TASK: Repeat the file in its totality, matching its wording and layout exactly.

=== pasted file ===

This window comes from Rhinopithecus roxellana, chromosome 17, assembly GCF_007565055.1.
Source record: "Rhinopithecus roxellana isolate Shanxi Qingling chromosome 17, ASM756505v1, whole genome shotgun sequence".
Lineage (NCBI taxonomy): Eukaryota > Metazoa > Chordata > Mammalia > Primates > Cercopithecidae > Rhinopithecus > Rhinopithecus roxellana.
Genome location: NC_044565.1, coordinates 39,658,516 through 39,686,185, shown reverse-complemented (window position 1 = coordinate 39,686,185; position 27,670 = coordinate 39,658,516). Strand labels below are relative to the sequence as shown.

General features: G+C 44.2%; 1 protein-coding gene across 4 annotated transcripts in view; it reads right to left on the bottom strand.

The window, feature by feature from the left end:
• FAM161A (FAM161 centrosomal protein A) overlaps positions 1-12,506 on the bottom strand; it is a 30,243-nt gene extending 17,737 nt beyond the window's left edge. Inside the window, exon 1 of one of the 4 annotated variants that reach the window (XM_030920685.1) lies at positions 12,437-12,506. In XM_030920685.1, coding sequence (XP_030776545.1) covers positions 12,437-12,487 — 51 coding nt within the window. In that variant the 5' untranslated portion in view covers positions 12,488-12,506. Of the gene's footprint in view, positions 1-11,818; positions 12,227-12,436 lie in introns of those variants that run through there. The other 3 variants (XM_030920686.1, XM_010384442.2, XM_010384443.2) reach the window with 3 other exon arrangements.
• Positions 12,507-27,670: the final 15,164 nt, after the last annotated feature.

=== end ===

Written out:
This window comes from Rhinopithecus roxellana, chromosome 17, assembly GCF_007565055.1.
Source record: "Rhinopithecus roxellana isolate Shanxi Qingling chromosome 17, ASM756505v1, whole genome shotgun sequence".
Lineage (NCBI taxonomy): Eukaryota > Metazoa > Chordata > Mammalia > Primates > Cercopithecidae > Rhinopithecus > Rhinopithecus roxellana.
Genome location: NC_044565.1, coordinates 39,658,516 through 39,686,185, shown reverse-complemented (window position 1 = coordinate 39,686,185; position 27,670 = coordinate 39,658,516). Strand labels below are relative to the sequence as shown.

General features: G+C 44.2%; 1 protein-coding gene across 4 annotated transcripts in view; it reads right to left on the bottom strand.

The window, feature by feature from the left end:
• FAM161A (FAM161 centrosomal protein A) overlaps positions 1-12,506 on the bottom strand; it is a 30,243-nt gene extending 17,737 nt beyond the window's left edge. Inside the window, exon 1 of one of the 4 annotated variants that reach the window (XM_030920685.1) lies at positions 12,437-12,506. In XM_030920685.1, coding sequence (XP_030776545.1) covers positions 12,437-12,487 — 51 coding nt within the window. In that variant the 5' untranslated portion in view covers positions 12,488-12,506. Of the gene's footprint in view, positions 1-11,818; positions 12,227-12,436 lie in introns of those variants that run through there. The other 3 variants (XM_030920686.1, XM_010384442.2, XM_010384443.2) reach the window with 3 other exon arrangements.
• Positions 12,507-27,670: the final 15,164 nt, after the last annotated feature.